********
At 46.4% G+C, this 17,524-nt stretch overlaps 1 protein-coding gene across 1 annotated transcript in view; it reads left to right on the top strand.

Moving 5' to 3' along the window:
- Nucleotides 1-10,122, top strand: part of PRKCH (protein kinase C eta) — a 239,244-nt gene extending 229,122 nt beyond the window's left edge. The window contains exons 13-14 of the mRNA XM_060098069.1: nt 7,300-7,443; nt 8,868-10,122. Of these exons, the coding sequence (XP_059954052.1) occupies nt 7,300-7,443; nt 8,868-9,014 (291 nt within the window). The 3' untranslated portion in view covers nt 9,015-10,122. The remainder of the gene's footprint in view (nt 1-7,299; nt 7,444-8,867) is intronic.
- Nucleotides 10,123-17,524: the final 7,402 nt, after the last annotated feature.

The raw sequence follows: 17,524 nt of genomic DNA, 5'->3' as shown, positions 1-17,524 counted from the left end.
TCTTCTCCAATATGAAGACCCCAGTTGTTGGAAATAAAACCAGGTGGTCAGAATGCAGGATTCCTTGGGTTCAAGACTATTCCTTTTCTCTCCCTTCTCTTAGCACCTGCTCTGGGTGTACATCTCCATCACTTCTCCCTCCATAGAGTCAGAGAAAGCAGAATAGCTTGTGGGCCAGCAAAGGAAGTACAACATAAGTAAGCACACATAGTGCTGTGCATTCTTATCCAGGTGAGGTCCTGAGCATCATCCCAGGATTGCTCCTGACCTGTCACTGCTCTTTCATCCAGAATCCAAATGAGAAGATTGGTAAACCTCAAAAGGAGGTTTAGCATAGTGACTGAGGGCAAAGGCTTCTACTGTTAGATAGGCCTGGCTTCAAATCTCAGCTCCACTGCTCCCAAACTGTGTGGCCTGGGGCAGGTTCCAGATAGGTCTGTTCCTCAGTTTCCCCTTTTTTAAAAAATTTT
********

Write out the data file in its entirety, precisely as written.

At 46.4% G+C, this 17,524-nt stretch overlaps 1 protein-coding gene across 1 annotated transcript in view; it reads left to right on the top strand.

Moving 5' to 3' along the window:
- Nucleotides 1-10,122, top strand: part of PRKCH (protein kinase C eta) — a 239,244-nt gene extending 229,122 nt beyond the window's left edge. The window contains exons 13-14 of the mRNA XM_060098069.1: nt 7,300-7,443; nt 8,868-10,122. Of these exons, the coding sequence (XP_059954052.1) occupies nt 7,300-7,443; nt 8,868-9,014 (291 nt within the window). The 3' untranslated portion in view covers nt 9,015-10,122. The remainder of the gene's footprint in view (nt 1-7,299; nt 7,444-8,867) is intronic.
- Nucleotides 10,123-17,524: the final 7,402 nt, after the last annotated feature.

The raw sequence follows: 17,524 nt of genomic DNA, 5'->3' as shown, positions 1-17,524 counted from the left end.
TCTTCTCCAATATGAAGACCCCAGTTGTTGGAAATAAAACCAGGTGGTCAGAATGCAGGATTCCTTGGGTTCAAGACTATTCCTTTTCTCTCCCTTCTCTTAGCACCTGCTCTGGGTGTACATCTCCATCACTTCTCCCTCCATAGAGTCAGAGAAAGCAGAATAGCTTGTGGGCCAGCAAAGGAAGTACAACATAAGTAAGCACACATAGTGCTGTGCATTCTTATCCAGGTGAGGTCCTGAGCATCATCCCAGGATTGCTCCTGACCTGTCACTGCTCTTTCATCCAGAATCCAAATGAGAAGATTGGTAAACCTCAAAAGGAGGTTTAGCATAGTGACTGAGGGCAAAGGCTTCTACTGTTAGATAGGCCTGGCTTCAAATCTCAGCTCCACTGCTCCCAAACTGTGTGGCCTGGGGCAGGTTCCAGATAGGTCTGTTCCTCAGTTTCCCCTTTTTTAAAAAATTTT